Pettigrew also argues that while this proposed blanket ban should not cause any club to close its doors, he suggests that football clubs in the United Kingdom can seek out alternative sponsors if they look at the right places. However, can the English football industry wean itself off the sumptuous amounts from gambling sponsorships?
“Football can wean itself off gambling revenue.” – Mark Pallos, Chairman of Trammere Rovers.
The chairman of the League Two club is one among many clubs in English football—including Chelsea, Liverpool, Sheffield United, Luton and Forest Green Rovers—to not have betting sponsors.
He told a parliamentary group that discussed football’s relationship with betting in March that although shirt sponsorship income is a part of any football club’s bottom line, it is not highly significant in the sense where it makes up only 10 to 15 per cent of a total budget of, for example, £1.5 million. I.e. they can find other sponsors to replace what they already have.
He also suggested that a portion of the problem stems from the fact that there was an unhealthy “thirst to spend money”, citing the fact that player wages are out of control.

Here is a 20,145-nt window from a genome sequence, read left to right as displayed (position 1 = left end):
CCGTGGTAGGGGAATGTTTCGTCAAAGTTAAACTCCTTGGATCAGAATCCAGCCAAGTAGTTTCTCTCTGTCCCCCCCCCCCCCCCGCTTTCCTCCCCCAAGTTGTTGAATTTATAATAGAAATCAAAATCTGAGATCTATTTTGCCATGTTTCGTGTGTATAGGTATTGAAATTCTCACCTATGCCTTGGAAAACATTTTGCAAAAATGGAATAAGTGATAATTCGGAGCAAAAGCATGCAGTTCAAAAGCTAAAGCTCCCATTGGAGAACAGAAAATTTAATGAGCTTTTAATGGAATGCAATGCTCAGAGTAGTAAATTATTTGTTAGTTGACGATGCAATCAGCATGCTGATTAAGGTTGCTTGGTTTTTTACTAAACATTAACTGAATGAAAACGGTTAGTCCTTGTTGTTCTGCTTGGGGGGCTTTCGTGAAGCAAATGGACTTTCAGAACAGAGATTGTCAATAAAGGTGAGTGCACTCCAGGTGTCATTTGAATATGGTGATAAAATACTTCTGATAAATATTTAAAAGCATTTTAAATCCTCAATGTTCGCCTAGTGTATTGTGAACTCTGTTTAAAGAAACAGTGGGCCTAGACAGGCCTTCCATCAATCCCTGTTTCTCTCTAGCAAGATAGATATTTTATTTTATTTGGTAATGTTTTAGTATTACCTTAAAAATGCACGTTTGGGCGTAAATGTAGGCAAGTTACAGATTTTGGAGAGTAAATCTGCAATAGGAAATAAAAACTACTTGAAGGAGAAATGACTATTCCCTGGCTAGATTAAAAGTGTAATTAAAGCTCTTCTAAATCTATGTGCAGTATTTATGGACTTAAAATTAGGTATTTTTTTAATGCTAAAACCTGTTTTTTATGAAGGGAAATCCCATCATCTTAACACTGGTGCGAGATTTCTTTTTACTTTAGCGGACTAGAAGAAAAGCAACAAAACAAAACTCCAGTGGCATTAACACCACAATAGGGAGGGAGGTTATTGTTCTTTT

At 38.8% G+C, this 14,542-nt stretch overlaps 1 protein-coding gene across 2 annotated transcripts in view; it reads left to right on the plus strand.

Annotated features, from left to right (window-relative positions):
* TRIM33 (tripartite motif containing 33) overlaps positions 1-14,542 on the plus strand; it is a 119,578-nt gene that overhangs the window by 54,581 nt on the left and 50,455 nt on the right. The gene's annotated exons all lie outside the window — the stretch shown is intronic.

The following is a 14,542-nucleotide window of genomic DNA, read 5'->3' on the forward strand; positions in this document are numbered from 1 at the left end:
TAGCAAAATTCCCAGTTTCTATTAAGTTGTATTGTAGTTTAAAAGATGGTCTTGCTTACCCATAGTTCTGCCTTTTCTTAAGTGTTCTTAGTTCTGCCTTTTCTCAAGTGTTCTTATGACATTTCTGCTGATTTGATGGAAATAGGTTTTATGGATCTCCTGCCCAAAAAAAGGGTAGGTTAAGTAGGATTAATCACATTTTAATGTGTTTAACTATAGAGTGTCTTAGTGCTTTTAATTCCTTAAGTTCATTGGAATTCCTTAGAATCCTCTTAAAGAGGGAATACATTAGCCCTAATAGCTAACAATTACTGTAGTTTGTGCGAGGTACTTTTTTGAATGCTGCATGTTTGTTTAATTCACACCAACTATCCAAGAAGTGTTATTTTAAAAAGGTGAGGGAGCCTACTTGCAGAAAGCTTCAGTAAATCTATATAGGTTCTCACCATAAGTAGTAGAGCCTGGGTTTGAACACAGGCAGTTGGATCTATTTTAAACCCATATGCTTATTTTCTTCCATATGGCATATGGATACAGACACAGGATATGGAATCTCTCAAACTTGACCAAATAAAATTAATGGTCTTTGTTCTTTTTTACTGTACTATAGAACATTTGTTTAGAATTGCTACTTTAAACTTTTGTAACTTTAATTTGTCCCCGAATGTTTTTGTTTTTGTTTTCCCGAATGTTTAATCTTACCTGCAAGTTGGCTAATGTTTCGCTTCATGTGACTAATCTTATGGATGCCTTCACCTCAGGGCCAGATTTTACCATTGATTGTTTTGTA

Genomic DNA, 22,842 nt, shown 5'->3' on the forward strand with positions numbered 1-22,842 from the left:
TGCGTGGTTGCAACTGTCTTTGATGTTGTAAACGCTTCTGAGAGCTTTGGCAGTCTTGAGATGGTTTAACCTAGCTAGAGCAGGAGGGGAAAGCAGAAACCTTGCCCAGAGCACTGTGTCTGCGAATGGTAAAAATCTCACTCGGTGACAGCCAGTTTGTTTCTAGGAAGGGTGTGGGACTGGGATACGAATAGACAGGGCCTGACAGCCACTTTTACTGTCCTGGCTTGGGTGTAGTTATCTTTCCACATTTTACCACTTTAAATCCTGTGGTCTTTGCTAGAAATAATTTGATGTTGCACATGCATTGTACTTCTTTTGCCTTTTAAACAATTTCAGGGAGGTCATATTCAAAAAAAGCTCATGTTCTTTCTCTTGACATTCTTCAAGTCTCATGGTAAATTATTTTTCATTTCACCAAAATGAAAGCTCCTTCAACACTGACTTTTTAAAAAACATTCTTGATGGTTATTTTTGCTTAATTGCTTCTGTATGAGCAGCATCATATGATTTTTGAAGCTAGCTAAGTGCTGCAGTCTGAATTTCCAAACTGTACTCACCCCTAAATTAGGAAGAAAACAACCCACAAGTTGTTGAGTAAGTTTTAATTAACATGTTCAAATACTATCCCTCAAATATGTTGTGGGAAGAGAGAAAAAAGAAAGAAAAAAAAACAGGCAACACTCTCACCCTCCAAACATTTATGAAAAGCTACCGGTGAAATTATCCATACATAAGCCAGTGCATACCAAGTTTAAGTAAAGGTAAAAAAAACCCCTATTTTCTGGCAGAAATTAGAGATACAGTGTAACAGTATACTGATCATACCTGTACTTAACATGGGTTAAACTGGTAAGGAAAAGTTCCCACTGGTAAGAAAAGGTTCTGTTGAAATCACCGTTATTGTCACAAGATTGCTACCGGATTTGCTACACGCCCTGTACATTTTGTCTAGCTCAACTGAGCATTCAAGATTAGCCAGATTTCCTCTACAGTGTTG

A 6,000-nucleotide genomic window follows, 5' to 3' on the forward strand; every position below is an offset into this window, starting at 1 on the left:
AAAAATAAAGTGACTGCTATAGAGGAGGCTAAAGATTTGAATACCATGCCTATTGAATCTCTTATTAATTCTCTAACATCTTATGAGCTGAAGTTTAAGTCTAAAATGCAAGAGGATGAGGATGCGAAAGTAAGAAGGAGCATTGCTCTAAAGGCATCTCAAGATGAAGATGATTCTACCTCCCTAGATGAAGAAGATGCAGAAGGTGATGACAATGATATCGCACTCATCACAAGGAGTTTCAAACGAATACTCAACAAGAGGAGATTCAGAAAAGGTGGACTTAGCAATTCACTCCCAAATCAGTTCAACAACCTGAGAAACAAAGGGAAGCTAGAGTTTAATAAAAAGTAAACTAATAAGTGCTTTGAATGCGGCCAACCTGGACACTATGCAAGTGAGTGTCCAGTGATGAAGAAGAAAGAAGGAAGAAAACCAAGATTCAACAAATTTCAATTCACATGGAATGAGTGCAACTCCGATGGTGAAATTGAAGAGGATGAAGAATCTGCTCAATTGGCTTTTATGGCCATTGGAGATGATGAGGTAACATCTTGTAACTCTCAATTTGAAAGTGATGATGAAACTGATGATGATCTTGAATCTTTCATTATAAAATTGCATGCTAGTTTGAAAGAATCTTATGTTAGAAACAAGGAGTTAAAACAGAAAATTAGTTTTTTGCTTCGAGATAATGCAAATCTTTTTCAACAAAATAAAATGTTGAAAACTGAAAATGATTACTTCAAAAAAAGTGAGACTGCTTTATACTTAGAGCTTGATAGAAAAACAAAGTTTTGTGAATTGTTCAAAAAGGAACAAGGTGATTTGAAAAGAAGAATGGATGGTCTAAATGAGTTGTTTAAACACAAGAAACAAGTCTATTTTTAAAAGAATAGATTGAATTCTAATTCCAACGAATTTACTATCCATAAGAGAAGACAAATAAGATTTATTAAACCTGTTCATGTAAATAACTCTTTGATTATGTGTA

The consensus is that the Gambling Act of 2005 liberalised online sports betting, and although gambling sponsorship makes up a big part of the football industry in the United Kingdom, that there is no over-reliance on gambling sponsorship money, believing that they have a solid case to lobby against the blanket ban.
While the football industry has become a multi-million dollar landscape, where gambling advertising has become an everyday part of the football scene, the concerns about the potential harm that gambling advertising may cause is heavily conflicted by the fact that many smaller clubs—whether at the lower table of the Premier League or the lower divisions—are still mostly reliant on the funding from gambling advertising; giving them the financial flexibility to make crucial decisions for the club whether it be for growth or survival.